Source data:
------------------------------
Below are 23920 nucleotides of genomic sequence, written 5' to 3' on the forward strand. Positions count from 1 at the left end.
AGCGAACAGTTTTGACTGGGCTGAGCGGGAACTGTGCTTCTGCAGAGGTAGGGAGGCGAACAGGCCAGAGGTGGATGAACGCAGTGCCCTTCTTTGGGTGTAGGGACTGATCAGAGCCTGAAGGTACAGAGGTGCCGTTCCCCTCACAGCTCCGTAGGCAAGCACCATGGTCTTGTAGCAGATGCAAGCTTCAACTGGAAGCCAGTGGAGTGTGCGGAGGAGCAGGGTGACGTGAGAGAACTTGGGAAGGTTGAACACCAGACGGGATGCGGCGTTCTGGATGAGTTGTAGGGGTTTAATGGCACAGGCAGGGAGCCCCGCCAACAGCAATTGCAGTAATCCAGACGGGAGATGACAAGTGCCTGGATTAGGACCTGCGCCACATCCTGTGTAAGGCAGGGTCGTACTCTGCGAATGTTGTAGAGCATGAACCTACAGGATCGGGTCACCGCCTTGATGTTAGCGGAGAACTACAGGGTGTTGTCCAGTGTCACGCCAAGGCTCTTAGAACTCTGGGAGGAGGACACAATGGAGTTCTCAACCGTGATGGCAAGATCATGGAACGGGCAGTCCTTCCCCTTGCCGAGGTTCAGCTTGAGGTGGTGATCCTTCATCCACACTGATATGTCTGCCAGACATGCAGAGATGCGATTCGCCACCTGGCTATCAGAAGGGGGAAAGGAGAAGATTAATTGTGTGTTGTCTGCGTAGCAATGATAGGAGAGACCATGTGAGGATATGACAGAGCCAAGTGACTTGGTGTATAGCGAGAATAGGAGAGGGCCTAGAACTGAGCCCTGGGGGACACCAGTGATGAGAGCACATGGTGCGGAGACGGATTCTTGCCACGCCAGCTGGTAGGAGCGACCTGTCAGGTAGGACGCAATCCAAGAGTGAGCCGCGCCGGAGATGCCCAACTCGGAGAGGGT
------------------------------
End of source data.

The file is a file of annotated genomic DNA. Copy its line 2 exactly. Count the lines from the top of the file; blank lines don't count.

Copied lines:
AGCGAACAGTTTTGACTGGGCTGAGCGGGAACTGTGCTTCTGCAGAGGTAGGGAGGCGAACAGGCCAGAGGTGGATGAACGCAGTGCCCTTCTTTGGGTGTAGGGACTGATCAGAGCCTGAAGGTACAGAGGTGCCGTTCCCCTCACAGCTCCGTAGGCAAGCACCATGGTCTTGTAGCAGATGCAAGCTTCAACTGGAAGCCAGTGGAGTGTGCGGAGGAGCAGGGTGACGTGAGAGAACTTGGGAAGGTTGAACACCAGACGGGATGCGGCGTTCTGGATGAGTTGTAGGGGTTTAATGGCACAGGCAGGGAGCCCCGCCAACAGCAATTGCAGTAATCCAGACGGGAGATGACAAGTGCCTGGATTAGGACCTGCGCCACATCCTGTGTAAGGCAGGGTCGTACTCTGCGAATGTTGTAGAGCATGAACCTACAGGATCGGGTCACCGCCTTGATGTTAGCGGAGAACTACAGGGTGTTGTCCAGTGTCACGCCAAGGCTCTTAGAACTCTGGGAGGAGGACACAATGGAGTTCTCAACCGTGATGGCAAGATCATGGAACGGGCAGTCCTTCCCCTTGCCGAGGTTCAGCTTGAGGTGGTGATCCTTCATCCACACTGATATGTCTGCCAGACATGCAGAGATGCGATTCGCCACCTGGCTATCAGAAGGGGGAAAGGAGAAGATTAATTGTGTGTTGTCTGCGTAGCAATGATAGGAGAGACCATGTGAGGATATGACAGAGCCAAGTGACTTGGTGTATAGCGAGAATAGGAGAGGGCCTAGAACTGAGCCCTGGGGGACACCAGTGATGAGAGCACATGGTGCGGAGACGGATTCTTGCCACGCCAGCTGGTAGGAGCGACCTGTCAGGTAGGACGCAATCCAAGAGTGAGCCGCGCCGGAGATGCCCAACTCGGAGAGGGT